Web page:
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[ISN] Wanted : top hackers as trackers
From: InfoSec News (isnc4i.org)
Date: Wed May 14 2003 - 00:17:29 CDT
09 May, 2003
Police are offering 20 computer nerds the opportunity to become highly
paid spies working for the NSW counter-terrorist unit.
Successful applicants will not have to undergo the rigours of police
academy training or uniform duties but will be designated special
constables, with wage offers above the $44,000 starting rate for
regular police constables.
The computer spies most likely university computer science graduates
or highly skilled IT workers will be offered wages of between $60,000
The high wage offer to civilian employees is a first for the police
service but seen as necessary by the Commissioner, Ken Moroney, to
recruit the best computer specialists from the private sector.
The successful applicants will join a newly created unit within the
police Special Service Group that will be called the State Electronic
Superintendent Tony Jeffries said advertisements for the hacker
sleuths would be placed in newspapers tomorrow.
The Special Service Group also hopes to recruit civilians with
technical inventing skills a sort of James Bond-style agent "Q" to
develop or adapt new equipment for use by police in covert or
day-to-day field operations.
A unit called the Advanced Technology Centre was created last year
within the SSG to develop equipment for police operations. It has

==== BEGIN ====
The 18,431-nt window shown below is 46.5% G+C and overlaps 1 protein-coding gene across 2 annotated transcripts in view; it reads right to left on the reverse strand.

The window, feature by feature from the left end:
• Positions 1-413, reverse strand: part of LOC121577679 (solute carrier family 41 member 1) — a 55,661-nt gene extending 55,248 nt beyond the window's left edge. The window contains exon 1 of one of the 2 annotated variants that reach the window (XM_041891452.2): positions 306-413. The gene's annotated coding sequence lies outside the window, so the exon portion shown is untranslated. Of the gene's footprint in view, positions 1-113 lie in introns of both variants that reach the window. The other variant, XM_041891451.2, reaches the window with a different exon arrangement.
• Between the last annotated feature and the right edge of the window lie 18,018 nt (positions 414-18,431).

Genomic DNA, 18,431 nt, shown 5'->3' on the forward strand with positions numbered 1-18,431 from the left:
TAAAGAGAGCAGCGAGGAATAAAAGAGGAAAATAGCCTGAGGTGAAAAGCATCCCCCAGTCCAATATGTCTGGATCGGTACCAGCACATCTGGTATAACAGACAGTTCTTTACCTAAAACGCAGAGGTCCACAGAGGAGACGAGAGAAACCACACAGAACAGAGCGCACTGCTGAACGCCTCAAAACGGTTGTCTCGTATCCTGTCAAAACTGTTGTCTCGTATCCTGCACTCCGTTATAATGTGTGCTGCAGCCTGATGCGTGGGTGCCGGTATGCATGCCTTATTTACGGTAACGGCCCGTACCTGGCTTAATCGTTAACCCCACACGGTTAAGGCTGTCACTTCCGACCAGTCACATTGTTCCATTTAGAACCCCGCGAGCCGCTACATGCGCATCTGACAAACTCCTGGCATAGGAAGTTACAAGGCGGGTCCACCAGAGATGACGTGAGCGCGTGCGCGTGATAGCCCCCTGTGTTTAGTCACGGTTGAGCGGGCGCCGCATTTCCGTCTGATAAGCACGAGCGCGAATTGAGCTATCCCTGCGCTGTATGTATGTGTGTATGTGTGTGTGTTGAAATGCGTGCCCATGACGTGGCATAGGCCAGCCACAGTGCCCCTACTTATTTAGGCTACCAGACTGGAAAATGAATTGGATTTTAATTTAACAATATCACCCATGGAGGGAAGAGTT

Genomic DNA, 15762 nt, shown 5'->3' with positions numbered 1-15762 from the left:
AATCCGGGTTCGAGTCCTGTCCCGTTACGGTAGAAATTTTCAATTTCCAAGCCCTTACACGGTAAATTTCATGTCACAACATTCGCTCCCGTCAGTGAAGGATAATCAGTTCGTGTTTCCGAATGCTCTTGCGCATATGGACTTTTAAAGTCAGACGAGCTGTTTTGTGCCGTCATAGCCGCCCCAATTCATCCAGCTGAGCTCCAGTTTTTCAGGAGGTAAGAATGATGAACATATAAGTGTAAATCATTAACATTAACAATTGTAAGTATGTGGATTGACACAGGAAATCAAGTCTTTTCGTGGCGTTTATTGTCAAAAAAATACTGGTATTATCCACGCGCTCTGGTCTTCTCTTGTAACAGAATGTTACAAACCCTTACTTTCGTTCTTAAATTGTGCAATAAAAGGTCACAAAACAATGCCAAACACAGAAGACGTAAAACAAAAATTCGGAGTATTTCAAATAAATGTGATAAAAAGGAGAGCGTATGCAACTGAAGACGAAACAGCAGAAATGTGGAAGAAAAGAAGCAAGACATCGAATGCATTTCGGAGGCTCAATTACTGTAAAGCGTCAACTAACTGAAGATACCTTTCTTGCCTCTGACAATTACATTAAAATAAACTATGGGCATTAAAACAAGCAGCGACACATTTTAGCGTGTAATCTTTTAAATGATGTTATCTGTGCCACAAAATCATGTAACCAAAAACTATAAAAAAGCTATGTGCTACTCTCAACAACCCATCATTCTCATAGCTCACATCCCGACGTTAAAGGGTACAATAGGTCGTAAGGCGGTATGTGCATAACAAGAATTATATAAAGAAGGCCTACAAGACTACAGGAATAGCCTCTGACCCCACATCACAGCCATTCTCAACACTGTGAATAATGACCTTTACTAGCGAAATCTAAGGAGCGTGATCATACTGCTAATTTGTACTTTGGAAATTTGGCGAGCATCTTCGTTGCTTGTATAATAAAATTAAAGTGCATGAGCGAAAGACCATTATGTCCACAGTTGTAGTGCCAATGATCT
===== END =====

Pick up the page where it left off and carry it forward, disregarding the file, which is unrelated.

already created a "dog cam" that can be attached to a police dog that
is sent into situations such as sieges.
The Advanced Technology Unit is developing a video camera for police
vehicles that will film encounters with the public.
The electronic evidence recruits will not be allowed to tell anyone
even their partners the nature of projects assigned to them.
They will examine computer drives and even microchips from cars and
mobile phones of people suspected of having links with terrorist
Superintendent Jeffries said the cyber sleuths would examine computer
pathways for hidden information and that staff selected would undergo
training in forensic analysis so that any potential data relating to
terrorist activities in NSW could be used in court in prosecutions of
In the past NSW police have had to contract out such work to private
enterprise, but last year Deputy Commissioner Andrew Scipione, the
overall commander of counter-terrorism units within the force,
successfully lobbied the Government for an extra $1.75 million to
create the computer spy unit.
"We will have to train them in skills of forensic analysis but we
don't have to train them [successful applicants] in any computer
sciences because they will already have that expertise,"
Superintendent Jeffries said. "In the past the force has paid for
officers to obtain their IT qualifications only to see them lured away
to the private sector.
"We have had trouble retaining the officers with the skills we need,
so recruiting from outside is a better option."
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